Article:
Capacity for sex and marriage

By Claire Martin and Celia Kitzinger, 22nd January 2021

Back in October 2020, a hearing before Mr Justice Poole (COP 13551368) was adjourned, part-heard, after inadequate reports from the expert witness, Dr Quinn.  He reported that the person at the centre of the case (she’s “AG” in the judgment and we called her “Barbara” in our previous blog) lacked the mental capacity to make any of the decisions before the court – including the decision to engage in sex, and the decision to marry.  His evidence collapsed under cross-examination.  The parties agreed to instruct a new expert and listed a new hearing for 20th January 2021.  This is a report of that hearing.  

The most salient finding of this new hearing (also before Mr Justice Poole) was that Barbara, who had previously been found under s. 48 of the Mental Capacity Act 2005 to lack capacity in relation to both sex and marriage is now deemed to have capacity to engage in sex, but not to have capacity to marry.

The effect of the judgment is that the local authority must withdraw the Safeguarding Adults protection plan that has been in place to prevent Barbara from having an intimate relationship with her partner (another resident in her care home) ever since proceedings began in January 2020.   This plan has meant that the couple has been subject to supervision and monitoring.  She has been prevented from entering his room and from spending time with him other than in public places.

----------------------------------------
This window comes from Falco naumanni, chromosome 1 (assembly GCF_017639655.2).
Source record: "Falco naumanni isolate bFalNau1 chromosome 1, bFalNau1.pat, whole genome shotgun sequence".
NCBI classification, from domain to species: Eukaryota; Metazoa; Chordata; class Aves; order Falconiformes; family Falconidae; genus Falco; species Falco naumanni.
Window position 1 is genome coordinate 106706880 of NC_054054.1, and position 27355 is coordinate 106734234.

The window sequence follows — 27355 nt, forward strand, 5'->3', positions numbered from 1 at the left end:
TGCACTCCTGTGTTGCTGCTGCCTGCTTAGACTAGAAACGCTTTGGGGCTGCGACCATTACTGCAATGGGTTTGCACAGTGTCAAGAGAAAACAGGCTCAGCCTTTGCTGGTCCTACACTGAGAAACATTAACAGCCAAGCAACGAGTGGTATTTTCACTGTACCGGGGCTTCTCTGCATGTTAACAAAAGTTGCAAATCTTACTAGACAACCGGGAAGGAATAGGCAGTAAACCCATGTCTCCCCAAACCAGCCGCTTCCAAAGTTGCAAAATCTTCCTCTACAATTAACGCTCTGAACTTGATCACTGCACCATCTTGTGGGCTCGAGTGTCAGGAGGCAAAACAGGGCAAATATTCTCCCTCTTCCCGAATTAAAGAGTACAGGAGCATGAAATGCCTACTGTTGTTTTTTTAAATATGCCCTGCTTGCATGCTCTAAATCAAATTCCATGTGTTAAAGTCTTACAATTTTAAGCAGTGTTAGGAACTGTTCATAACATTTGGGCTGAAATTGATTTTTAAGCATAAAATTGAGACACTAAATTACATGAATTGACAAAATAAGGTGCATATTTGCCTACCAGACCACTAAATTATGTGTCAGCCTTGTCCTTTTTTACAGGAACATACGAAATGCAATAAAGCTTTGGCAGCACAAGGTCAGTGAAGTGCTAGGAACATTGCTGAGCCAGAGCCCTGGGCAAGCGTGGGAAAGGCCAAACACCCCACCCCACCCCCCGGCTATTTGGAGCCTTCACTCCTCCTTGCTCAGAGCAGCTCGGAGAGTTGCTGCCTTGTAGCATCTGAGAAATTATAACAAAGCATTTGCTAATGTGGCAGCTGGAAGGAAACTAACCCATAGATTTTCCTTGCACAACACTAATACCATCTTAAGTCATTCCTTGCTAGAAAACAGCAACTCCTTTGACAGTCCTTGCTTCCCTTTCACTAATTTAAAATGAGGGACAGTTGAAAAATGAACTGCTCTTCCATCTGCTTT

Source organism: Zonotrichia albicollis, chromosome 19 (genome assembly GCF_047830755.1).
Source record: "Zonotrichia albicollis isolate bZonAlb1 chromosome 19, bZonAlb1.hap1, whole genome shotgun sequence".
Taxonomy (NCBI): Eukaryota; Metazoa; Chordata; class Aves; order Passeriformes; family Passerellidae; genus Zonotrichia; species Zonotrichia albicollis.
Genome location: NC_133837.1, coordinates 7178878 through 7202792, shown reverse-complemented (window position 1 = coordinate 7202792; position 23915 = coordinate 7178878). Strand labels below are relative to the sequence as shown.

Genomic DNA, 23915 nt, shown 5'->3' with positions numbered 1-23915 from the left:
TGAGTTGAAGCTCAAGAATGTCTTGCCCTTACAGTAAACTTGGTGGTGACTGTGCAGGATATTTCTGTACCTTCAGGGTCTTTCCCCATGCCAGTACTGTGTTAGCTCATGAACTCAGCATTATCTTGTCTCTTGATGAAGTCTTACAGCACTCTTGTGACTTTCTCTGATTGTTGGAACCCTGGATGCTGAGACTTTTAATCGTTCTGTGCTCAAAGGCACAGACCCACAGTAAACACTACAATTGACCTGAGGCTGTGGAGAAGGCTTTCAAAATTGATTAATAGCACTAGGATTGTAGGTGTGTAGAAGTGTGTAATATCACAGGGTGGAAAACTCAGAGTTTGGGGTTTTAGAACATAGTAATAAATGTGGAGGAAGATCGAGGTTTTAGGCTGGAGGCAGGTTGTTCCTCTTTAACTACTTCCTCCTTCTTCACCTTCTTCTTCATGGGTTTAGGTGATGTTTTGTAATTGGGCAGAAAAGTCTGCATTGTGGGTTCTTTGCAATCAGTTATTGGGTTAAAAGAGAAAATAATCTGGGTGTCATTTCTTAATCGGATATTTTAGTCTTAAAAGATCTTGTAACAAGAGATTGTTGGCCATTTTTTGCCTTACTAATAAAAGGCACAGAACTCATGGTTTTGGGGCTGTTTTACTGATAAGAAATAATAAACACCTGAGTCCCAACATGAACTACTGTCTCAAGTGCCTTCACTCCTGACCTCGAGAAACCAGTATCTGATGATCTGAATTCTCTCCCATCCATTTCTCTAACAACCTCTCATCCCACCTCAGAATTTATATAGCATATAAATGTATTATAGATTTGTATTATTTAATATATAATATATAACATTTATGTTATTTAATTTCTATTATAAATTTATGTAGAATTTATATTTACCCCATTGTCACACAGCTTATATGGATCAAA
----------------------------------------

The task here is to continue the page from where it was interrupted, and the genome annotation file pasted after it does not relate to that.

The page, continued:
At the hearing in October 2020, counsel for Barbara’s partner described it as a “troubling feature” of the hearing that it was starting some ten months after the initial application to the court.  By now, with the new court judgment of 20 January 2021, this – as it turns out unjustified – interference with the couple’s Article 8 rights to private and family life has been in place for more than a year.  

For the judge, the moral of the case is spelled out in the opening sentence of the judgment: 

 “This case demonstrates how a thorough assessment and well-reasoned expert report on capacity can assist the resolution of difficult issues, saving time, resources, and anguish.”  (para.1, A -v- AG and CI (No. 2))

As observers, we recognise the importance of good expert reports and the cost – both human and financial – of the delay caused by an inadequate report. But this is not the most salient ‘take home’ message for us.  

We are both dismayed that Barbara has been actively prevented from engaging in an intimate relationship with her partner for more than a year and we are concerned to understand how this interference with her human rights was possible for such a protracted period. 

At the hearings we observed, the applicant Local Authority was represented by Brett Davies; Barbara was represented by Joseph O’Brien (via her Accredited Legal Representative);  Barbara’s partner (we call him “John” – he is CI in the judgment)  was represented by Ben McCormack

Background

The court had been asked to determine Barbara’s capacity to make decisions about the conduct of litigation, her place of residence, her care and support, her contact with other people, the management of her property, engagement in sexual relations, and marriage.